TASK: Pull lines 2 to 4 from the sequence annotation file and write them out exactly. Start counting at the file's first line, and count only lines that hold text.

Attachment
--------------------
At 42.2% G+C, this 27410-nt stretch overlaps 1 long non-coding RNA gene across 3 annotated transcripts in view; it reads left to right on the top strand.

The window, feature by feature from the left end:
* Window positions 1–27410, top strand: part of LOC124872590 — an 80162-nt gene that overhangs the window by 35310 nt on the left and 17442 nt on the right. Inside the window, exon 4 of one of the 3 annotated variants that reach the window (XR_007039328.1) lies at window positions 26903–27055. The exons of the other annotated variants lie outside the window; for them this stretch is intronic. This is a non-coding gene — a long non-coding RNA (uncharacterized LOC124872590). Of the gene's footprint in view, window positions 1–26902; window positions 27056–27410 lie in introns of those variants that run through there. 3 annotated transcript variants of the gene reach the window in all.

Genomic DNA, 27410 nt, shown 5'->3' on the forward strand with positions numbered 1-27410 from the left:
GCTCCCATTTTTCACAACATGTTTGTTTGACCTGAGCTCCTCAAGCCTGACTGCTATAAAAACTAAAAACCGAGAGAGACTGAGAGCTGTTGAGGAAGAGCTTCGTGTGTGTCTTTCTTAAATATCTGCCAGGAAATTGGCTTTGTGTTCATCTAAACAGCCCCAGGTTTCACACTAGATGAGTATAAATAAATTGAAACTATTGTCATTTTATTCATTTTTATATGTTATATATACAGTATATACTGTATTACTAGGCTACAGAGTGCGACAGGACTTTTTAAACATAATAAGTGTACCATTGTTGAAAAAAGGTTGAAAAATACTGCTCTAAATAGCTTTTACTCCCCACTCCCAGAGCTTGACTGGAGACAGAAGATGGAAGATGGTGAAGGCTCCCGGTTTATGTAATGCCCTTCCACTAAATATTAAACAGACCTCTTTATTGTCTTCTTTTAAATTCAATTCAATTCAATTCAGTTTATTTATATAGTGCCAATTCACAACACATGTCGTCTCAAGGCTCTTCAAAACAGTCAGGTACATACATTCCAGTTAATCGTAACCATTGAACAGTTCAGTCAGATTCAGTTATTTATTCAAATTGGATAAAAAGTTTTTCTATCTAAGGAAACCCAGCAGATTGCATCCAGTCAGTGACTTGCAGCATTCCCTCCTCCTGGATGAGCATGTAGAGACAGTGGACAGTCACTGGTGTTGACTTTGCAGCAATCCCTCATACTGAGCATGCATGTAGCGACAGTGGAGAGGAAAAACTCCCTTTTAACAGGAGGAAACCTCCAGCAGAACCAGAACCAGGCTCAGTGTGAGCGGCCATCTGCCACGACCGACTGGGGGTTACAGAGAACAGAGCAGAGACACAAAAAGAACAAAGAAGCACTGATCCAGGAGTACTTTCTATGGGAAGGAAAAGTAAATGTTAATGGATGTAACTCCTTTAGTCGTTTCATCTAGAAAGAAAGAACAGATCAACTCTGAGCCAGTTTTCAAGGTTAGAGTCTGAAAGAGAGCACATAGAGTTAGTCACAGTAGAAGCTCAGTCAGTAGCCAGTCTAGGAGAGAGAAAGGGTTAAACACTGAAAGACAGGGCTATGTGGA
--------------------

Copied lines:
The window, feature by feature from the left end:
* Window positions 1–27410, top strand: part of LOC124872590 — an 80162-nt gene that overhangs the window by 35310 nt on the left and 17442 nt on the right. Inside the window, exon 4 of one of the 3 annotated variants that reach the window (XR_007039328.1) lies at window positions 26903–27055. The exons of the other annotated variants lie outside the window; for them this stretch is intronic. This is a non-coding gene — a long non-coding RNA (uncharacterized LOC124872590). Of the gene's footprint in view, window positions 1–26902; window positions 27056–27410 lie in introns of those variants that run through there. 3 annotated transcript variants of the gene reach the window in all.

Genomic DNA, 27410 nt, shown 5'->3' on the forward strand with positions numbered 1-27410 from the left: